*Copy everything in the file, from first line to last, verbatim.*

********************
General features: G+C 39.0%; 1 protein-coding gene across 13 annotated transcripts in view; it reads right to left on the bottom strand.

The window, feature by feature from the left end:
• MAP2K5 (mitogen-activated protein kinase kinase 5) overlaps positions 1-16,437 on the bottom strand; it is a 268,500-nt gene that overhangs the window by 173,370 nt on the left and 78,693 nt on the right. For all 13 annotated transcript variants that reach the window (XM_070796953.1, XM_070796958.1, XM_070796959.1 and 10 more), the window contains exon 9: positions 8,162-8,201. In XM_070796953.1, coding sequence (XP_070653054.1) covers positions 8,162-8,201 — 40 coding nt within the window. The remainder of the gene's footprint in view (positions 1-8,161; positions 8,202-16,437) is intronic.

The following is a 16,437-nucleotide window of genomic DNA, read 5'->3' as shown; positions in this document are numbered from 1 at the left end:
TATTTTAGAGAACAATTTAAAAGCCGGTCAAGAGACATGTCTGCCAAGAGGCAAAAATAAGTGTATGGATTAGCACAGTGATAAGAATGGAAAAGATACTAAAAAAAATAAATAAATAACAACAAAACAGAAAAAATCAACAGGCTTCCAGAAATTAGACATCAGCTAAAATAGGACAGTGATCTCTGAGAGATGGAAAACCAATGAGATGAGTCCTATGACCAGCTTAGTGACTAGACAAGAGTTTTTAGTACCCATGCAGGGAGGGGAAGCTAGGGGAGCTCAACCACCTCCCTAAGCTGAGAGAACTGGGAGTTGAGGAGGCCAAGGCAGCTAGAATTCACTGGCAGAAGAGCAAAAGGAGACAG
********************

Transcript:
General features: G+C 39.0%; 1 protein-coding gene across 13 annotated transcripts in view; it reads right to left on the bottom strand.

The window, feature by feature from the left end:
• MAP2K5 (mitogen-activated protein kinase kinase 5) overlaps positions 1-16,437 on the bottom strand; it is a 268,500-nt gene that overhangs the window by 173,370 nt on the left and 78,693 nt on the right. For all 13 annotated transcript variants that reach the window (XM_070796953.1, XM_070796958.1, XM_070796959.1 and 10 more), the window contains exon 9: positions 8,162-8,201. In XM_070796953.1, coding sequence (XP_070653054.1) covers positions 8,162-8,201 — 40 coding nt within the window. The remainder of the gene's footprint in view (positions 1-8,161; positions 8,202-16,437) is intronic.

The following is a 16,437-nucleotide window of genomic DNA, read 5'->3' as shown; positions in this document are numbered from 1 at the left end:
TATTTTAGAGAACAATTTAAAAGCCGGTCAAGAGACATGTCTGCCAAGAGGCAAAAATAAGTGTATGGATTAGCACAGTGATAAGAATGGAAAAGATACTAAAAAAAATAAATAAATAACAACAAAACAGAAAAAATCAACAGGCTTCCAGAAATTAGACATCAGCTAAAATAGGACAGTGATCTCTGAGAGATGGAAAACCAATGAGATGAGTCCTATGACCAGCTTAGTGACTAGACAAGAGTTTTTAGTACCCATGCAGGGAGGGGAAGCTAGGGGAGCTCAACCACCTCCCTAAGCTGAGAGAACTGGGAGTTGAGGAGGCCAAGGCAGCTAGAATTCACTGGCAGAAGAGCAAAAGGAGACAG